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Look back: a city guide, a milk thief, a Cuban evacuation

New poster designed by Neal Ormond IV for 175th anniversary (2012) Aurora. | AurorHistorical Society

New poster designed by Neal Ormond IV for the 175th anniversary (2012) of Aurora. | Aurora Historical Society

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Updated: November 23, 2012 6:01AM

Aurora is celebrating its 175th birthday this year. More information is available at To commemorate the anniversary, The Beacon-News is revisiting stories from 50, 100 and 150 years ago. Here’s what Aurorans were talking about this week ...

…in 1862.

The Beacon printed a directory of several prominent businesses. The directory listed seven churches in Aurora — two Baptist, one Presbyterian, one Universalist, one Congregational, one Episcopalian and one New England. The city’s three hotels included the Aurora House and Empire House, both near LaSalle and Main; and Wilder House on River Street. There were three cemeteries in the city, including one that belonged to the Roman Catholics.

Also of note was the Chicago, Burlington & Quincy Railroad, which made two stops in Aurora, including an 11:10 p.m. train that arrived in Mendota at 1 a.m. In the other direction, the 3:45 p.m. Aurora train arrived in Chicago at 6:30 p.m., with two stops in between.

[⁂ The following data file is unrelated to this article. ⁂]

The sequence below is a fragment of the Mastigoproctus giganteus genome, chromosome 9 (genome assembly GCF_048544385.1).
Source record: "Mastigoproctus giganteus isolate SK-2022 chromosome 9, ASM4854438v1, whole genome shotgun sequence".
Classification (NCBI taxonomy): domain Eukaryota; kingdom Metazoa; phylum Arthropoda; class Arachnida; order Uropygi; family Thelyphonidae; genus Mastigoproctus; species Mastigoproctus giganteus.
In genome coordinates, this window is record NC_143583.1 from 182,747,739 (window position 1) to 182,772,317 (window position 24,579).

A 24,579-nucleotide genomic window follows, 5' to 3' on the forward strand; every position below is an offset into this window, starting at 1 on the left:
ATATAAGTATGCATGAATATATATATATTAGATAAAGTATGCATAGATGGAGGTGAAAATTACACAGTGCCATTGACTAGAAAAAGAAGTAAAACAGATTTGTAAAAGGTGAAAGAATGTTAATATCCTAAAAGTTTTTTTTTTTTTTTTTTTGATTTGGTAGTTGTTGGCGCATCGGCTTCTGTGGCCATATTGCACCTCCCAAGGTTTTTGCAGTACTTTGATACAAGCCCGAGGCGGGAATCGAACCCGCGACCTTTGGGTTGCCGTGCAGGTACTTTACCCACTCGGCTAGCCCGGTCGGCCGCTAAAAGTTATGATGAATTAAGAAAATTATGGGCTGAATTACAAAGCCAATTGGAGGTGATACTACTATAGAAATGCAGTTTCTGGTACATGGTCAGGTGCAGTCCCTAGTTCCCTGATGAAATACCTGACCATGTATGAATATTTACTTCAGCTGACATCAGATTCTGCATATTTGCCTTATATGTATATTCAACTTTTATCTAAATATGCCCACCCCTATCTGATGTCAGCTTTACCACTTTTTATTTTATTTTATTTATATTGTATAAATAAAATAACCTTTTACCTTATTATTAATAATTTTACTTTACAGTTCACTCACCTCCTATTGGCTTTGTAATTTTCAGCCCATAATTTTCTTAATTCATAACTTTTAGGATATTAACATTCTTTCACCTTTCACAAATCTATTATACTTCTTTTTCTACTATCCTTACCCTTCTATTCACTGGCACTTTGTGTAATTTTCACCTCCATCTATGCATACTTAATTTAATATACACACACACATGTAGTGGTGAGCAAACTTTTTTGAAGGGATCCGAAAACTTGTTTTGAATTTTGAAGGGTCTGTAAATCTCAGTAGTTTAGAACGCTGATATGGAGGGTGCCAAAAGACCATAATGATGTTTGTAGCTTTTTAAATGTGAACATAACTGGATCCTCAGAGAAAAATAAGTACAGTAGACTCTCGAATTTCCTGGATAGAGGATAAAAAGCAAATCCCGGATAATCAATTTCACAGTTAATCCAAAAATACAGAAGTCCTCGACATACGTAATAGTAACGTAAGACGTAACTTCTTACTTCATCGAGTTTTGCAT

… in 1912.

A scrawny, ill-clad and sunken-eyed man was in court, charged with stealing milk from residents’ doorsteps. Henry Freitag was in court with his wife and four young children. Freitag was a laborer making $2, who could not afford milk for his family. Each morning at 4 a.m., he would grab milk from a neighbor’s doorstep, alternating houses so that no suspicion was aroused.

Freitag kept going to houses further and further away from his home, until he was caught by Detective Smith. In court, the charge of theft was reduced to disorderly conduct. He was fined $5, which was paid by his employer.

… in 1962.

Ada Russik and her children, 2-year-old Ronald and 3-year-old Mary Ellen, returned to Aurora after being evacuated from the Guantanamo Base in Cuba. Just days after the U.S. Air Force discovered evidence of Russian missile bases being built on Cuba — within range of the U.S. mainland — 2,800 wives and children were evacuated from the base. At 10 a.m., Russik received word that she would have to pack up and be ready to board a bus at 1 p.m.

Russik packed clothes, personal items and documents into three suitcases and headed for the bus. She left clothes in the washing machine when they walked out. Since leaving, Russik had received a letter from her husband, Sgt. James Russik. Meanwhile, the children said they missed their father and hoped he would come home soon.

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